Using Apostrophes

Apostrophes ( ' ) can be used for contractions or to show possession.


A contraction is a shortened form of a word (or group of words) that omits certain letters or sounds. In a contraction, an apostrophe represents missing letters.


He would = He’d.

I have = I’ve.

They are = They’re.

You cannot = You can’t.

Possessive Nouns

1. Use an apostrophe + S ('s) to show that one person/thing owns or is a member of something.


Amy's ballet class

Lisa's car

Robert's car

Ross's room

Ross's sports teams

If the name ends with a “s,” you can:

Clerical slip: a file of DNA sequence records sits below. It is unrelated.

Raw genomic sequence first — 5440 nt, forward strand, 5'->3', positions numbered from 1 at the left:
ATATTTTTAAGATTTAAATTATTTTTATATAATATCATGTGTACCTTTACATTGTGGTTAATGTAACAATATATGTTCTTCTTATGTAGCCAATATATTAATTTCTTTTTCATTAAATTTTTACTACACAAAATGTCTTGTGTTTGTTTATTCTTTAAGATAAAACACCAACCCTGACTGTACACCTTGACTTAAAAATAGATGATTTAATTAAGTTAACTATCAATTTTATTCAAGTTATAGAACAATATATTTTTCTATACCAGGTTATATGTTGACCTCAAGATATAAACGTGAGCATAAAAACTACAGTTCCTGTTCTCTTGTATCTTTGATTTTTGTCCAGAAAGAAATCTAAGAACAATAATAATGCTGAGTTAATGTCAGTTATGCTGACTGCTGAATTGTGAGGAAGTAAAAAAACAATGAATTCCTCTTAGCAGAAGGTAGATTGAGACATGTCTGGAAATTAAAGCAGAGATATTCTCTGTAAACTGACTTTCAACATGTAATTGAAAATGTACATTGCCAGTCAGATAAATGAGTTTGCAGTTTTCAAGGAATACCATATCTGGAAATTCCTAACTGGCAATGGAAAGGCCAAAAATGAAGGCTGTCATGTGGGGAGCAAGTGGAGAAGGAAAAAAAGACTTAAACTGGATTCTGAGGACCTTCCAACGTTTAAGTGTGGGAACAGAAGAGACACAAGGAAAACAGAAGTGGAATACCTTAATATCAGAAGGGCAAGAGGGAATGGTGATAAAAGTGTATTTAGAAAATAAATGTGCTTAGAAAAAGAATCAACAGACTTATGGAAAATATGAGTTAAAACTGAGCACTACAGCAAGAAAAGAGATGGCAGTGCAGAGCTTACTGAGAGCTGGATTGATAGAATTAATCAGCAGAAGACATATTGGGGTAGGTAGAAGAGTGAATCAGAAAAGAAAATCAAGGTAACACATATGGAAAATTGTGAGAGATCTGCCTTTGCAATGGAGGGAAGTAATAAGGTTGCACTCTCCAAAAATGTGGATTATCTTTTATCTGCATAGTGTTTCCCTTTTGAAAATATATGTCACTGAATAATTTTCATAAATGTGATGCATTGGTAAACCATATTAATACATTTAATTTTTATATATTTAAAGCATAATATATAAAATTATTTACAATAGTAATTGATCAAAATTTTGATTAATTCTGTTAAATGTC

• Add an apostrophe to the end of the singular noun: Ross’

  • Add an apostrophe + “s:” Ross’s

It makes no difference whether the item owned is singular or plural. We use "Carmen’s" to say that the book is singular (Carmen’s book) or plural (Carmen’s books).

2. Use an apostrophe after the "s" at the end of a plural noun to show possession.


The parents' bedroom

the Smiths' lives

It is not necessary to add another "s" to the end of a possessive plural noun.

3. If a plural noun doesn't end in "s," add an apostrophe + "s" to create the possessive form.

Example: The children's rooms

A possessive noun needs an apostrophe and an "s" at the end. If there's already an "s" there, you can just add the apostrophe. If there's no "s," you have to add both - first the apostrophe, and then the "s."

Try the quiz!

Check your answers (out of 10 points)!

Quiz Answers (out of 10):

  1. B, C

  2. A, B

  3. A, D

  4. C

  5. A, C, F